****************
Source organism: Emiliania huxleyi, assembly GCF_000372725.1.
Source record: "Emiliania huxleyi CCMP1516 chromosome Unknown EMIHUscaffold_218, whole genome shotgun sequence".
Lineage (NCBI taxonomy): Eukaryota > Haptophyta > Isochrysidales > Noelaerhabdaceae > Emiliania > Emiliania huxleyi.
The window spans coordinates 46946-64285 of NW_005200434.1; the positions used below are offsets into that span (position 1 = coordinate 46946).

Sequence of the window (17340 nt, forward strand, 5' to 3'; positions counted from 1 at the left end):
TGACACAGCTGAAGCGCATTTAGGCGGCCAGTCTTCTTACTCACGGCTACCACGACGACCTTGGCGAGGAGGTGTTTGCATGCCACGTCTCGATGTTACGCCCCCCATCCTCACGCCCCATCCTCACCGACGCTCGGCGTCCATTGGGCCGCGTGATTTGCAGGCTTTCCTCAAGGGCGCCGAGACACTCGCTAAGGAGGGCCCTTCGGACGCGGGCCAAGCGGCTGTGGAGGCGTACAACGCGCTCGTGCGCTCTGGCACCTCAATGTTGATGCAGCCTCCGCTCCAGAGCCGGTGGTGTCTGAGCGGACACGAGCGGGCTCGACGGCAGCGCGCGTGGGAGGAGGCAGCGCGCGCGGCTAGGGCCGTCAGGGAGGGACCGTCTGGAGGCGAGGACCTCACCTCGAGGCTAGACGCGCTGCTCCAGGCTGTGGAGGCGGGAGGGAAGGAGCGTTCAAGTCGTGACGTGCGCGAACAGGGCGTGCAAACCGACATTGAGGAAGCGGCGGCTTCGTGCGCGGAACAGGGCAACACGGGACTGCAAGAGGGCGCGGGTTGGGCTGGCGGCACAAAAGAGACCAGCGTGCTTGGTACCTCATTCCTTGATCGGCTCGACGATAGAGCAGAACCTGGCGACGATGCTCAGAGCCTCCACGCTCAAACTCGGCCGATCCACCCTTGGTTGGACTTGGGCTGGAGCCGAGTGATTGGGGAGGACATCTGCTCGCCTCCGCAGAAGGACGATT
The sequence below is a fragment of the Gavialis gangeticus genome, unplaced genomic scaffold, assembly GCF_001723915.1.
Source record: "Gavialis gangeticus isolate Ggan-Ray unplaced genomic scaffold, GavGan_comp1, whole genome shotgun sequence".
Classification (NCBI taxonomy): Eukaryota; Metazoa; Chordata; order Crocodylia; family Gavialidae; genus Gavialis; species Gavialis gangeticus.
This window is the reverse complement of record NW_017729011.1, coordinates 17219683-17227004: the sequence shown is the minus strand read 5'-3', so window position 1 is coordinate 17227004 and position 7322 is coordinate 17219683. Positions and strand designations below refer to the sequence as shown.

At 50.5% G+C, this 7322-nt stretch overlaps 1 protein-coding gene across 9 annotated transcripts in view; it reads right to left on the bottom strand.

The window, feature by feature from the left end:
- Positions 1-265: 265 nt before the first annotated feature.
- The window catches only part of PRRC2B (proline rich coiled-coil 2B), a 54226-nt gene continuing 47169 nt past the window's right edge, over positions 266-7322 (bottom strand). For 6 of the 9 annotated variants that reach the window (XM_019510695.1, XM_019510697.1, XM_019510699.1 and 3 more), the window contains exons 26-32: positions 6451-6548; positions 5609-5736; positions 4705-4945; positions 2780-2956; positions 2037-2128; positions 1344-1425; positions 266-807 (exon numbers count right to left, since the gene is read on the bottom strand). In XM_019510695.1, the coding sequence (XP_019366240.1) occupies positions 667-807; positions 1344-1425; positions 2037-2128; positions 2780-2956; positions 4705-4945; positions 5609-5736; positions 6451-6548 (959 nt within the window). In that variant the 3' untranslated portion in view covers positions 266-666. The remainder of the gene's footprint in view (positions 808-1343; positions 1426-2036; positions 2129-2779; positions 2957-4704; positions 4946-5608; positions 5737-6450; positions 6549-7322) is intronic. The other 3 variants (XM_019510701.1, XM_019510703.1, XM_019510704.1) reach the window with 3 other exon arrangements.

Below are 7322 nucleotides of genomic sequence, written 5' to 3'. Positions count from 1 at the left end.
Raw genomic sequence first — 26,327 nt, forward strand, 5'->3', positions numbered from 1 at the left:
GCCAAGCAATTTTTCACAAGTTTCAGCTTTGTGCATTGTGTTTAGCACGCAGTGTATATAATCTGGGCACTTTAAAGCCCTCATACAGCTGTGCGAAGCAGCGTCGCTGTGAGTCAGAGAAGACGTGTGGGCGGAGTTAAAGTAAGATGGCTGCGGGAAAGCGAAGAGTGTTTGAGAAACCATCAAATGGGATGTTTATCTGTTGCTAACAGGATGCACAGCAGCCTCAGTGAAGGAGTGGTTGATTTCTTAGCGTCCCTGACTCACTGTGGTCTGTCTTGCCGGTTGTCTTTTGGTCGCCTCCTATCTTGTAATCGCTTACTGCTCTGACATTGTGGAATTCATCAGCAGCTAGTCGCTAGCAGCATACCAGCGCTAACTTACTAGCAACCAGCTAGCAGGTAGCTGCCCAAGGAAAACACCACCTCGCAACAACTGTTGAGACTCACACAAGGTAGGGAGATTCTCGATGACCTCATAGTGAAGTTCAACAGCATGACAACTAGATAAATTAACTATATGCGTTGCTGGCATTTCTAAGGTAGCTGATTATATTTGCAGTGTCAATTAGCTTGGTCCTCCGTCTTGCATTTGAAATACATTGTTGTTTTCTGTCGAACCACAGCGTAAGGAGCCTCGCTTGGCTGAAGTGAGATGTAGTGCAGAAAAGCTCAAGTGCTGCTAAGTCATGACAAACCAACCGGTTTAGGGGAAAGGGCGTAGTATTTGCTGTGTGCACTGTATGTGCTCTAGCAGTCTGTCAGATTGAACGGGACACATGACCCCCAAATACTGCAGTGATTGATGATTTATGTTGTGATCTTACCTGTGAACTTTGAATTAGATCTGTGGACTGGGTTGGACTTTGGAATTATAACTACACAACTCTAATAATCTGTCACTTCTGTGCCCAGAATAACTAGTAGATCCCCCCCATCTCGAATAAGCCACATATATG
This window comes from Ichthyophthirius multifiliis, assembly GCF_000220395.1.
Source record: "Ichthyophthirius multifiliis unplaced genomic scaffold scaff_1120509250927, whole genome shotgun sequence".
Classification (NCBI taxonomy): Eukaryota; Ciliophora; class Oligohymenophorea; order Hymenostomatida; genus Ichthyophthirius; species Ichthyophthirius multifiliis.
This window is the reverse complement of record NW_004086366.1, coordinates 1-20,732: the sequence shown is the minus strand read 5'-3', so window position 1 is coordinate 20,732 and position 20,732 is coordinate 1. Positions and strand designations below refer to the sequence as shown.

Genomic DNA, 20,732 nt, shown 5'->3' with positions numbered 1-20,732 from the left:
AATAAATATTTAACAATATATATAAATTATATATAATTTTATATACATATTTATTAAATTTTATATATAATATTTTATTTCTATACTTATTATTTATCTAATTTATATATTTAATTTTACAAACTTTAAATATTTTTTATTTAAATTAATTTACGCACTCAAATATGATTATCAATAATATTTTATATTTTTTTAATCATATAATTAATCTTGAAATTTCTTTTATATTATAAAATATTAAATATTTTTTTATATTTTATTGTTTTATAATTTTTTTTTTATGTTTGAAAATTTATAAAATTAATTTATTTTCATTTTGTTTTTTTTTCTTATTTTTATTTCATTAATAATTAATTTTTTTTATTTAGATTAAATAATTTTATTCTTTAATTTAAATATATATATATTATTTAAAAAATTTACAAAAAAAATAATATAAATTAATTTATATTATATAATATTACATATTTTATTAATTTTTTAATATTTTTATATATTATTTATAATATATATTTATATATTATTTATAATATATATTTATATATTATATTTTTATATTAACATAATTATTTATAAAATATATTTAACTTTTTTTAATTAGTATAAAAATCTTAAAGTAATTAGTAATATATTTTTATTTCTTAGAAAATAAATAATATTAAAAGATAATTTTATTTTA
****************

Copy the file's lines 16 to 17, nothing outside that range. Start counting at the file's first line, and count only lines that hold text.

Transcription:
Raw genomic sequence first — 26,327 nt, forward strand, 5'->3', positions numbered from 1 at the left:
GCCAAGCAATTTTTCACAAGTTTCAGCTTTGTGCATTGTGTTTAGCACGCAGTGTATATAATCTGGGCACTTTAAAGCCCTCATACAGCTGTGCGAAGCAGCGTCGCTGTGAGTCAGAGAAGACGTGTGGGCGGAGTTAAAGTAAGATGGCTGCGGGAAAGCGAAGAGTGTTTGAGAAACCATCAAATGGGATGTTTATCTGTTGCTAACAGGATGCACAGCAGCCTCAGTGAAGGAGTGGTTGATTTCTTAGCGTCCCTGACTCACTGTGGTCTGTCTTGCCGGTTGTCTTTTGGTCGCCTCCTATCTTGTAATCGCTTACTGCTCTGACATTGTGGAATTCATCAGCAGCTAGTCGCTAGCAGCATACCAGCGCTAACTTACTAGCAACCAGCTAGCAGGTAGCTGCCCAAGGAAAACACCACCTCGCAACAACTGTTGAGACTCACACAAGGTAGGGAGATTCTCGATGACCTCATAGTGAAGTTCAACAGCATGACAACTAGATAAATTAACTATATGCGTTGCTGGCATTTCTAAGGTAGCTGATTATATTTGCAGTGTCAATTAGCTTGGTCCTCCGTCTTGCATTTGAAATACATTGTTGTTTTCTGTCGAACCACAGCGTAAGGAGCCTCGCTTGGCTGAAGTGAGATGTAGTGCAGAAAAGCTCAAGTGCTGCTAAGTCATGACAAACCAACCGGTTTAGGGGAAAGGGCGTAGTATTTGCTGTGTGCACTGTATGTGCTCTAGCAGTCTGTCAGATTGAACGGGACACATGACCCCCAAATACTGCAGTGATTGATGATTTATGTTGTGATCTTACCTGTGAACTTTGAATTAGATCTGTGGACTGGGTTGGACTTTGGAATTATAACTACACAACTCTAATAATCTGTCACTTCTGTGCCCAGAATAACTAGTAGATCCCCCCCATCTCGAATAAGCCACATATATG